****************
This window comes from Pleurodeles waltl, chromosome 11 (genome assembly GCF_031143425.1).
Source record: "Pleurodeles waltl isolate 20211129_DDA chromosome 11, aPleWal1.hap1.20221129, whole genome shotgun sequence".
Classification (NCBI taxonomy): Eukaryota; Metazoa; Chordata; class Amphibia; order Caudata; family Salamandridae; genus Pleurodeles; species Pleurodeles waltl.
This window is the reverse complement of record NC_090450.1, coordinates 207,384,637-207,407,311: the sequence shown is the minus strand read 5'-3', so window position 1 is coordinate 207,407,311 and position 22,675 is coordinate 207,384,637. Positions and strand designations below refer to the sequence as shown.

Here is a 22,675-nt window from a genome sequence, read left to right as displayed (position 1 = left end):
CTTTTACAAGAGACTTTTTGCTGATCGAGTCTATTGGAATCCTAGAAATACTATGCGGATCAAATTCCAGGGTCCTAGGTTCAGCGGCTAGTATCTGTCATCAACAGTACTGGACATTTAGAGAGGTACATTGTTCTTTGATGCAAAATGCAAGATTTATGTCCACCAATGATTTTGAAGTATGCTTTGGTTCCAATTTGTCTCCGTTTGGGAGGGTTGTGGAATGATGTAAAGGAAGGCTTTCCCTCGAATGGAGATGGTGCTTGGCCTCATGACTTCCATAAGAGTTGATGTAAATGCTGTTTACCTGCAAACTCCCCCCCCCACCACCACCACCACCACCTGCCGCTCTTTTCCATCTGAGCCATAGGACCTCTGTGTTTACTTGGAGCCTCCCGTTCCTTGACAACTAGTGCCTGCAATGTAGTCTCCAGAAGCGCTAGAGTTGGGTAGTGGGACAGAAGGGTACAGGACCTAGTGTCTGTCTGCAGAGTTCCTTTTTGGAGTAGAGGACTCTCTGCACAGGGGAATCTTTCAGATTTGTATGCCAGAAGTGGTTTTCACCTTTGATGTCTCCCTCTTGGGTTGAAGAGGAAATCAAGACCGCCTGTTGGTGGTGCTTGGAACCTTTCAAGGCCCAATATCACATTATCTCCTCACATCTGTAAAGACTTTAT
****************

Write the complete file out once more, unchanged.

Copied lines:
This window comes from Pleurodeles waltl, chromosome 11 (genome assembly GCF_031143425.1).
Source record: "Pleurodeles waltl isolate 20211129_DDA chromosome 11, aPleWal1.hap1.20221129, whole genome shotgun sequence".
Classification (NCBI taxonomy): Eukaryota; Metazoa; Chordata; class Amphibia; order Caudata; family Salamandridae; genus Pleurodeles; species Pleurodeles waltl.
This window is the reverse complement of record NC_090450.1, coordinates 207,384,637-207,407,311: the sequence shown is the minus strand read 5'-3', so window position 1 is coordinate 207,407,311 and position 22,675 is coordinate 207,384,637. Positions and strand designations below refer to the sequence as shown.

Here is a 22,675-nt window from a genome sequence, read left to right as displayed (position 1 = left end):
CTTTTACAAGAGACTTTTTGCTGATCGAGTCTATTGGAATCCTAGAAATACTATGCGGATCAAATTCCAGGGTCCTAGGTTCAGCGGCTAGTATCTGTCATCAACAGTACTGGACATTTAGAGAGGTACATTGTTCTTTGATGCAAAATGCAAGATTTATGTCCACCAATGATTTTGAAGTATGCTTTGGTTCCAATTTGTCTCCGTTTGGGAGGGTTGTGGAATGATGTAAAGGAAGGCTTTCCCTCGAATGGAGATGGTGCTTGGCCTCATGACTTCCATAAGAGTTGATGTAAATGCTGTTTACCTGCAAACTCCCCCCCCCACCACCACCACCACCACCTGCCGCTCTTTTCCATCTGAGCCATAGGACCTCTGTGTTTACTTGGAGCCTCCCGTTCCTTGACAACTAGTGCCTGCAATGTAGTCTCCAGAAGCGCTAGAGTTGGGTAGTGGGACAGAAGGGTACAGGACCTAGTGTCTGTCTGCAGAGTTCCTTTTTGGAGTAGAGGACTCTCTGCACAGGGGAATCTTTCAGATTTGTATGCCAGAAGTGGTTTTCACCTTTGATGTCTCCCTCTTGGGTTGAAGAGGAAATCAAGACCGCCTGTTGGTGGTGCTTGGAACCTTTCAAGGCCCAATATCACATTATCTCCTCACATCTGTAAAGACTTTAT